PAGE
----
It would be disingenuous for anyone but Swift and Kardashian to claim they know which of these dimensions has done more to keep this conflict alive and equally absurd to pretend they don’t each play some role. In Swift’s case, however, the emotions are far closer to the surface.

There’s something puzzling about “thanK you aIMee,” in which Swift claims to have changed her subject’s name while also seemingly writing it out in capital letters. Is she being disingenuous, or is she actually using her feud with Kardashian to mask a conflict with someone else—perhaps someone less famous? Regardless of which it is, she clearly wants us to remember that Kardashian hurt her.

The song is among the more stripped-down entries in Tortured Poets, and its lyrics are pretty direct: “All that time you were throwin’ punches,/ I was building somethin’/ And I can’t forgive the way you made me feel/ Screamed, ‘Fuck you, Aimee’ to the night sky as the blood was gushin’/ But I can’t forget the way you made me heal.”

The “fuck you” might eventually turn into a “thank you,” but taken together, it’s hard to tell how much of Swift has actually healed. Clearly, some part of her still feels that wound. Consider the shuddery, synth-heavy “Cassandra,” in which Swift compares her period of public cancellation to murder: “So, they killed/Cassandra first ’cause she feared the worst/ And tried to tell the town/ So they set my life in flames, I regret to say/ Do you believe me now?”

In both songs, Swift plays with perspective, likening the international public forum in which she and Kardashian both play to a small town. In “aimee,” it’s her “hometown,” where she sings that she pictures “a bronze, spray-tanned statue of you/ And a plaque underneath it/ That threatens to push me down the stairs at our school.” (Like “Mean,” “aimee” leans into imagery that might make one think of a high school bully.) In Cassandra, meanwhile, the “town” in question would presumably be Troy.

By shrinking this Herculean battle of the A-listers to small-town dynamics, one might argue that Swift is trying to make an incomprehensible, publicist-aided reputational battle feel more relatable. At the same time, she might lose some people when she claims in “Cassandra” to have “lost it all” during this moment of treachery—a narrative that doesn’t quite square with the record-breaking ascent she’s seen since, all while seeming to at least hint at this conflict on multiple albums. From Reputation, which was directly inspired by Swift’s momentary fall from grace, to subsequent albums including Lover and Evermore, fans have drawn lines between the lyrics and the Kimye drama.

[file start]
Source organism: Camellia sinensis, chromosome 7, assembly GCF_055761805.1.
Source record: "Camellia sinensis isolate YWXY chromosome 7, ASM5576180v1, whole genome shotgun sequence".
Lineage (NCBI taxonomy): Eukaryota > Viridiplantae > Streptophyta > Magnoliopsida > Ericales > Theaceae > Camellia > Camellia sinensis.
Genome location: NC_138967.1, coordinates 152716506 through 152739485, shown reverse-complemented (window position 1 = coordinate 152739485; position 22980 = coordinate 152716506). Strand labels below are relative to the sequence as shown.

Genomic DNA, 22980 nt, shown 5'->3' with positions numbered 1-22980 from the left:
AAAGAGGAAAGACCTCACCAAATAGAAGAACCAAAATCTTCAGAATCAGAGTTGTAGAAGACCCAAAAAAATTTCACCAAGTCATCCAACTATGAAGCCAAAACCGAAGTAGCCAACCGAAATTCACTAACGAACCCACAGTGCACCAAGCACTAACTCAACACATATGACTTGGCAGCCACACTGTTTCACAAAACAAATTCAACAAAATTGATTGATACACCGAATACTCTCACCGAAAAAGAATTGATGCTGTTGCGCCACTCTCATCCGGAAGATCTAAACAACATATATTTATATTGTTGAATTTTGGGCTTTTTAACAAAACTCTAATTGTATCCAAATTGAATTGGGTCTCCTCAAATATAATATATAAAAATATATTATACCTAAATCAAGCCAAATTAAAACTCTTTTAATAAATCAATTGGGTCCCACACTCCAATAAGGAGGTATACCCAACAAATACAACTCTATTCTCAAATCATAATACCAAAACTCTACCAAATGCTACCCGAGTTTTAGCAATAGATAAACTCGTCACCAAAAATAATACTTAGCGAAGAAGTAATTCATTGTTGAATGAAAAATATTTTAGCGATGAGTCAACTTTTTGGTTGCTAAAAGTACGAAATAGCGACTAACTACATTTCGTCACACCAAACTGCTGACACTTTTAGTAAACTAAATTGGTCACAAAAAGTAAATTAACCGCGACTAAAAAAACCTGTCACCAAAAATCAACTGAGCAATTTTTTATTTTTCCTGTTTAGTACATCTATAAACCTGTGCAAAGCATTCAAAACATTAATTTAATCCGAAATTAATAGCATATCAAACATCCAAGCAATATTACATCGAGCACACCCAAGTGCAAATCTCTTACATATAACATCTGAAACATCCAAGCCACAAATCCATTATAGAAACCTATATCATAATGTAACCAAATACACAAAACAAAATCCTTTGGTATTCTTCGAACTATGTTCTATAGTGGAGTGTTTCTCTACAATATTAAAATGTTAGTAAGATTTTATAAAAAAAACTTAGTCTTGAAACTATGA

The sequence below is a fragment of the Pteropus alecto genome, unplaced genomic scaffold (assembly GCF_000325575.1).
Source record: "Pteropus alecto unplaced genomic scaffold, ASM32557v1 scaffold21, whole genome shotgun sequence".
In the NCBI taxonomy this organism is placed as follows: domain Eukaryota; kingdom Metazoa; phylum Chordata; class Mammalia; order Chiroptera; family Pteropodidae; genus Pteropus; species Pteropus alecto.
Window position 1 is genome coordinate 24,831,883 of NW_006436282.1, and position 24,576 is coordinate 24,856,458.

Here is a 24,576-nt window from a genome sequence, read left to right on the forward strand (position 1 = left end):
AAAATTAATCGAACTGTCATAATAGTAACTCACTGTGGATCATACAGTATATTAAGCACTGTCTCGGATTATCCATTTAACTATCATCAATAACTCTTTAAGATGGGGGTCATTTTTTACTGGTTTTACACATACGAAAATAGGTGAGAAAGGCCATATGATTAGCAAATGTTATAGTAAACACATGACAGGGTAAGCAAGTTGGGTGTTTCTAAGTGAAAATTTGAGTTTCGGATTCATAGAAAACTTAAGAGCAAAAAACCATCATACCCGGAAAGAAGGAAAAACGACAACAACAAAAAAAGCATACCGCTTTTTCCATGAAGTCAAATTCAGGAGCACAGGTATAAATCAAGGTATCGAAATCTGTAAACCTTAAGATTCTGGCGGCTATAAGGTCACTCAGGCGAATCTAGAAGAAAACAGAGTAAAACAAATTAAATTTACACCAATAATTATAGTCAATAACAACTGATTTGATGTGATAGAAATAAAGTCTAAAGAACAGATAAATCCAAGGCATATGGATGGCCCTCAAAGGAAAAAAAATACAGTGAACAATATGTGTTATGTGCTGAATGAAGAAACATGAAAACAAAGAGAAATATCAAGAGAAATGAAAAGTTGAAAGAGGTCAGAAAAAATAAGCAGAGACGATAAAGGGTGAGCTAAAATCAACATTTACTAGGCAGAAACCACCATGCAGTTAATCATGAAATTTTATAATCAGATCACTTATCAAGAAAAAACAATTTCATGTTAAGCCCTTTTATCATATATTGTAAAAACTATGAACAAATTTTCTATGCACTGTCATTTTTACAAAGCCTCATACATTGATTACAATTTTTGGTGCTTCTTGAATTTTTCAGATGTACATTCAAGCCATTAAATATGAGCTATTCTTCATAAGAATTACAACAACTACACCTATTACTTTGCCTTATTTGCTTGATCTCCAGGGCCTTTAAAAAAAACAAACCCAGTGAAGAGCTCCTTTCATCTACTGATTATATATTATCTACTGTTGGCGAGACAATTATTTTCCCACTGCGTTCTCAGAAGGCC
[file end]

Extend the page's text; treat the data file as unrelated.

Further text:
If You Yell at Alexa, Taylor Swift Will Explain Her ‘Tortured Poets’ Songs

It would be ridiculous to assume that the 2016 incident, in which Swift says she was recorded without her knowledge and framed before the world as a liar, did not leave a scar—especially considering the whole 2009 VMA’s scandal backstory that underpinned it. At the same time, we also cannot escape the reality that for Swift, reminding us of that event has historically been very good for business. If Kardashian really wants all of this to go away, a public apology would probably be a good place to start, but at this point, it’s also clear that there’s a lot more at stake here than emotions alone.

If we take Swift at her Instagrammed word, Tortured Poets Department is a cleansing act—one that might end her public musings on the subject for good. “This period of the author’s life is now over, the chapter closed and boarded up,” she wrote while releasing the album. “There is nothing to avenge, no scores to settle once wounds have healed. And upon further reflection, a good number of them turned out to be self-inflicted. This writer is of the firm belief that our tears become holy in the form of ink on a page. Once we have spoken our saddest story, we can be free of it. And then all that’s left behind is the tortured poetry.”

Then again, haven’t we heard something like this before? In the foreword for the behind-the-scenes magazines she released to accompany Reputation, the singer wrote, “We think we know someone, but the truth is that we only know the version of them they have chosen to show us. There will be no further explanation. There will just be reputation.”

All of this to say, we might never be done with scores and explanations. Not while there are still reality TV shows to promote and albums to sell. But be honest: Are we all not entertained?

Read more at The Daily Beast.

Get the Daily Beast's biggest scoops and scandals delivered right to your inbox. Sign up now.

Stay informed and gain unlimited access to the Daily Beast's unmatched reporting. Subscribe now.